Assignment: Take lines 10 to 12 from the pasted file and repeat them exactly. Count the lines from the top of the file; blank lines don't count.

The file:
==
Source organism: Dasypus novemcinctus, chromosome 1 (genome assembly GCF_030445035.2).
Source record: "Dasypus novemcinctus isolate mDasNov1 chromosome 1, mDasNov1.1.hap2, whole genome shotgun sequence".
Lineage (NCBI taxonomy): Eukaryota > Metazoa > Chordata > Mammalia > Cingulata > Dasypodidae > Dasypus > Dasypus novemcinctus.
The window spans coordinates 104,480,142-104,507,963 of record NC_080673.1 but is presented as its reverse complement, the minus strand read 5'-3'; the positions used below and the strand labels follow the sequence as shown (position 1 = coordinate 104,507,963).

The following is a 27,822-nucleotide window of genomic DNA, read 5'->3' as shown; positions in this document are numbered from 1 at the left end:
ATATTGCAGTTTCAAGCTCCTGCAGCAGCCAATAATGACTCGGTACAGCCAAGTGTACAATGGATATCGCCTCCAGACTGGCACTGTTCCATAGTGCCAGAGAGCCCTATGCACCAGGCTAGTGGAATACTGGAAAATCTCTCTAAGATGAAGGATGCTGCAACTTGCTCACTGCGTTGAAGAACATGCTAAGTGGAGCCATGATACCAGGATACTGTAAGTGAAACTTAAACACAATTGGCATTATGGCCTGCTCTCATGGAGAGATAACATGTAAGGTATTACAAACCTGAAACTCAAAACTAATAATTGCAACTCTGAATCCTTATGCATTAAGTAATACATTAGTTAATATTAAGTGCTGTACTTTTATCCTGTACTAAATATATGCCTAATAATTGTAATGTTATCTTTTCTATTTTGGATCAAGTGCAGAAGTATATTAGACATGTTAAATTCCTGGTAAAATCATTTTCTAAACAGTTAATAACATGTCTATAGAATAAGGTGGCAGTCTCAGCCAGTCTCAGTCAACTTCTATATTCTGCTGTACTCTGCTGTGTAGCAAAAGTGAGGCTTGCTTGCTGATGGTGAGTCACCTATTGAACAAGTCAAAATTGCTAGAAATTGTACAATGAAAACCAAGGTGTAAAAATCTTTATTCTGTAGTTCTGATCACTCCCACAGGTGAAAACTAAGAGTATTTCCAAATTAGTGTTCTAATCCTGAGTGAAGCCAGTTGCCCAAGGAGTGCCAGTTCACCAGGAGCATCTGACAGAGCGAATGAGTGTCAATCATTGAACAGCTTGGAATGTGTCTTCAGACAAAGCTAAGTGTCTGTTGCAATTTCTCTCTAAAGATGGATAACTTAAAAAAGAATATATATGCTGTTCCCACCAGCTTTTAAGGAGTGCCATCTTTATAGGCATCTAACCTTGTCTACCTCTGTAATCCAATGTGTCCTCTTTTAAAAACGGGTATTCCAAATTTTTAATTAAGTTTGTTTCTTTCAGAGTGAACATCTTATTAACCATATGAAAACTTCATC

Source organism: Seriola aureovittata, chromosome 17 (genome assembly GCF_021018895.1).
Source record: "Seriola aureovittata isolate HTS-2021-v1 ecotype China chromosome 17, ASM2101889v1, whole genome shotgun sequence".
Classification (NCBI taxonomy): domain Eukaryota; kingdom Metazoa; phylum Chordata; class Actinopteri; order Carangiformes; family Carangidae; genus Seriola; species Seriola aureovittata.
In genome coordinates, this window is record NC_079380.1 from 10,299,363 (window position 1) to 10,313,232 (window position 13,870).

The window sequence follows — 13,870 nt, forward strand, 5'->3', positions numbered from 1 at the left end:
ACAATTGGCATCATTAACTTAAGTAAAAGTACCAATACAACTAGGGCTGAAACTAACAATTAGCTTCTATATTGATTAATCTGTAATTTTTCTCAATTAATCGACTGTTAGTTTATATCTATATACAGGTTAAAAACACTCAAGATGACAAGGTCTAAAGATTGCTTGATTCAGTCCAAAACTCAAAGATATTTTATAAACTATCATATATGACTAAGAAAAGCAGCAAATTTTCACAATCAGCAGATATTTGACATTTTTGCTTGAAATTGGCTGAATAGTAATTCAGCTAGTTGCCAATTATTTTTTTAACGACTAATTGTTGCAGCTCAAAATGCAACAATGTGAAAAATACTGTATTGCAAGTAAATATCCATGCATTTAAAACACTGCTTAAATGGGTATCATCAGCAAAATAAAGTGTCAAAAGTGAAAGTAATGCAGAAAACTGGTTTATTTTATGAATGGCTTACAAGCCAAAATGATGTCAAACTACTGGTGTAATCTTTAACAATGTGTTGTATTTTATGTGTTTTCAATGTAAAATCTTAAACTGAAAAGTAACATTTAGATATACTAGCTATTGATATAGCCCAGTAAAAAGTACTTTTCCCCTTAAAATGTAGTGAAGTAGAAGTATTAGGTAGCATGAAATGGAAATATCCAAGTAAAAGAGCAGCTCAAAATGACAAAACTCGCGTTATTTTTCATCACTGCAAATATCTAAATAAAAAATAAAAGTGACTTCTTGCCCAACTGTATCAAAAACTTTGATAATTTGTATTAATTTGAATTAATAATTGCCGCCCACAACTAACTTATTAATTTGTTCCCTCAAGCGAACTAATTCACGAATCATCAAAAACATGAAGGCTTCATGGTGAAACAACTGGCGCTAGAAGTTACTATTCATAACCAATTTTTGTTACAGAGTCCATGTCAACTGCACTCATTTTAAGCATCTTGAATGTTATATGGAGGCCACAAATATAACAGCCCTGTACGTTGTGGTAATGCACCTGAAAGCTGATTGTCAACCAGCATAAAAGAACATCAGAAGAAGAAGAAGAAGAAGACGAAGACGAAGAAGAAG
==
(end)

In genome coordinates, this window is record NC_079380.1 from 10,299,363 (window position 1) to 10,313,232 (window position 13,870).

The window sequence follows — 13,870 nt, forward strand, 5'->3', positions numbered from 1 at the left end:
ACAATTGGCATCATTAACTTAAGTAAAAGTACCAATACAACTAGGGCTGAAACTAACAATTAGCTTCTATATTGATTAATCTGTAATTTTTCTCAATTAATCGACTGTTAGTTTATATCTATATACAGGTTAAAAACACTCAAGATGACAAGGTCTAAAGATTGCTTGATTCAGTCCAAAACTCAAAGATATTTTATAAACTATCATATATGACTAAGAAAAGCAGCAAATTTTCACAATCAGCAGATATTTGACATTTTTGCTTGAAATTGGCTGAATAGTAATTCAGCTAGTTGCCAATTATTTTTTTAACGACTAATTGTTGCAGCTCAAAATGCAACAATGTGAAAAATACTGTATTGCAAGTAAATATCCATGCATTTAAAACACTGCTTAAATGGGTATCATCAGCAAAATAAAGTGTCAAAAGTGAAAGTAATGCAGAAAACTGGTTTATTTTATGAATGGCTTACAAGCCAAAATGATGTCAAACTACTGGTGTAATCTTTAACAATGTGTTGTATTTTATGTGTTTTCAATGTAAAATCTTAAACTGAAAAGTAACATTTAGATATACTAGCTATTGATATAGCCCAGTAAAAAGTACTTTTCCCCTTAAAATGTAGTGAAGTAGAAGTATTAGGTAGCATGAAATGGAAATATCCAAGTAAAAGAGCAGCTCAAAATGACAAAACTCGCGTTATTTTTCATCACTGCAAATATCTAAATAAAAAATAAAAGTGACTTCTTGCCCAACTGTATCAAAAACTTTGATAATTTGTATTAATTTGAATTAATAATTGCCGCCCACAACTAACTTATTAATTTGTTCCCTCAAGCGAACTAATTCACGAATCATCAAAAACATGAAGGCTTCATGGTGAAACAACTGGCGCTAGAAGTTACTATTCATAACCAATTTTTGTTACAGAGTCCATGTCAACTGCACTCATTTTAAGCATCTTGAATGTTATATGGAGGCCACAAATATAACAGCCCTGTACGTTGTGGTAATGCACCTGAAAGCTGATTGTCAACCAGCATAAAAGAACATCAGAAGAAGAAGAAGAAGAAGACGAAGACGAAGAAGAAG